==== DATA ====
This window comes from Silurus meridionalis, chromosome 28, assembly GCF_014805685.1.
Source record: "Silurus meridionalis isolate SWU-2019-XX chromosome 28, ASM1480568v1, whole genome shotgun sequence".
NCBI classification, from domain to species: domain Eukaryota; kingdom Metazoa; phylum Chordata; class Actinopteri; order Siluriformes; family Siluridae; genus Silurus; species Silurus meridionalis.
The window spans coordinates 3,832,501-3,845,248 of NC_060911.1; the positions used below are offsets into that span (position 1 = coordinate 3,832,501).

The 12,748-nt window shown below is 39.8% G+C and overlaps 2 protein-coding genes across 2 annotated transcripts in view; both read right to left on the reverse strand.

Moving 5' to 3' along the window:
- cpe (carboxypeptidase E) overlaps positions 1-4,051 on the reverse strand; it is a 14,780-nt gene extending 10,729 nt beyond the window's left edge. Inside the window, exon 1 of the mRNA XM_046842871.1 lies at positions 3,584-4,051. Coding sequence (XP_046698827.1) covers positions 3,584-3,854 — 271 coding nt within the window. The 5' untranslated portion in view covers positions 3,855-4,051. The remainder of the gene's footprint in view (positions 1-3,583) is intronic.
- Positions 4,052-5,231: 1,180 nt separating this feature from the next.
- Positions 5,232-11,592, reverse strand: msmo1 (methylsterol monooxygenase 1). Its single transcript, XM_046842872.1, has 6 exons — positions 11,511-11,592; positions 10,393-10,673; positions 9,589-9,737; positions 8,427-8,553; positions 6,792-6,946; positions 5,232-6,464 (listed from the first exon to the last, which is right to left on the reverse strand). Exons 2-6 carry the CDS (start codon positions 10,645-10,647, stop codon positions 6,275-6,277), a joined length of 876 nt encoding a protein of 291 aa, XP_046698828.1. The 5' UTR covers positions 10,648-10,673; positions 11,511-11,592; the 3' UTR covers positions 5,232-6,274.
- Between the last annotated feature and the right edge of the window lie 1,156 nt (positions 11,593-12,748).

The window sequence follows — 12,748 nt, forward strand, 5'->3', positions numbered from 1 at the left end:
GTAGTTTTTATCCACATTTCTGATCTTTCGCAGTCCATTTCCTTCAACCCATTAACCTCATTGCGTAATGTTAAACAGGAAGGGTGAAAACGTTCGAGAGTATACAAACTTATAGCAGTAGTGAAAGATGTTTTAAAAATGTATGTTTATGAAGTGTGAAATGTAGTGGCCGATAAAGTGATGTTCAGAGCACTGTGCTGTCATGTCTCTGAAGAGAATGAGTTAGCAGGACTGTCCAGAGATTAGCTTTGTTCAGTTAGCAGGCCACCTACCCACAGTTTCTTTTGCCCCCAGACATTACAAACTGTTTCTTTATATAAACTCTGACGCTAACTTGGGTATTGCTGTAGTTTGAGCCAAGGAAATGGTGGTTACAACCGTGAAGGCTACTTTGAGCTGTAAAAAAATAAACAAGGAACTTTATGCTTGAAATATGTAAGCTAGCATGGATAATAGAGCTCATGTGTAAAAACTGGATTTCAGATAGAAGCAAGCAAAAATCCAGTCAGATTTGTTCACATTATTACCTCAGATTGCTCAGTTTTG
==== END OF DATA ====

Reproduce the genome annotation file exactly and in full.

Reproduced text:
This window comes from Silurus meridionalis, chromosome 28, assembly GCF_014805685.1.
Source record: "Silurus meridionalis isolate SWU-2019-XX chromosome 28, ASM1480568v1, whole genome shotgun sequence".
NCBI classification, from domain to species: domain Eukaryota; kingdom Metazoa; phylum Chordata; class Actinopteri; order Siluriformes; family Siluridae; genus Silurus; species Silurus meridionalis.
The window spans coordinates 3,832,501-3,845,248 of NC_060911.1; the positions used below are offsets into that span (position 1 = coordinate 3,832,501).

The 12,748-nt window shown below is 39.8% G+C and overlaps 2 protein-coding genes across 2 annotated transcripts in view; both read right to left on the reverse strand.

Moving 5' to 3' along the window:
- cpe (carboxypeptidase E) overlaps positions 1-4,051 on the reverse strand; it is a 14,780-nt gene extending 10,729 nt beyond the window's left edge. Inside the window, exon 1 of the mRNA XM_046842871.1 lies at positions 3,584-4,051. Coding sequence (XP_046698827.1) covers positions 3,584-3,854 — 271 coding nt within the window. The 5' untranslated portion in view covers positions 3,855-4,051. The remainder of the gene's footprint in view (positions 1-3,583) is intronic.
- Positions 4,052-5,231: 1,180 nt separating this feature from the next.
- Positions 5,232-11,592, reverse strand: msmo1 (methylsterol monooxygenase 1). Its single transcript, XM_046842872.1, has 6 exons — positions 11,511-11,592; positions 10,393-10,673; positions 9,589-9,737; positions 8,427-8,553; positions 6,792-6,946; positions 5,232-6,464 (listed from the first exon to the last, which is right to left on the reverse strand). Exons 2-6 carry the CDS (start codon positions 10,645-10,647, stop codon positions 6,275-6,277), a joined length of 876 nt encoding a protein of 291 aa, XP_046698828.1. The 5' UTR covers positions 10,648-10,673; positions 11,511-11,592; the 3' UTR covers positions 5,232-6,274.
- Between the last annotated feature and the right edge of the window lie 1,156 nt (positions 11,593-12,748).

The window sequence follows — 12,748 nt, forward strand, 5'->3', positions numbered from 1 at the left end:
GTAGTTTTTATCCACATTTCTGATCTTTCGCAGTCCATTTCCTTCAACCCATTAACCTCATTGCGTAATGTTAAACAGGAAGGGTGAAAACGTTCGAGAGTATACAAACTTATAGCAGTAGTGAAAGATGTTTTAAAAATGTATGTTTATGAAGTGTGAAATGTAGTGGCCGATAAAGTGATGTTCAGAGCACTGTGCTGTCATGTCTCTGAAGAGAATGAGTTAGCAGGACTGTCCAGAGATTAGCTTTGTTCAGTTAGCAGGCCACCTACCCACAGTTTCTTTTGCCCCCAGACATTACAAACTGTTTCTTTATATAAACTCTGACGCTAACTTGGGTATTGCTGTAGTTTGAGCCAAGGAAATGGTGGTTACAACCGTGAAGGCTACTTTGAGCTGTAAAAAAATAAACAAGGAACTTTATGCTTGAAATATGTAAGCTAGCATGGATAATAGAGCTCATGTGTAAAAACTGGATTTCAGATAGAAGCAAGCAAAAATCCAGTCAGATTTGTTCACATTATTACCTCAGATTGCTCAGTTTTG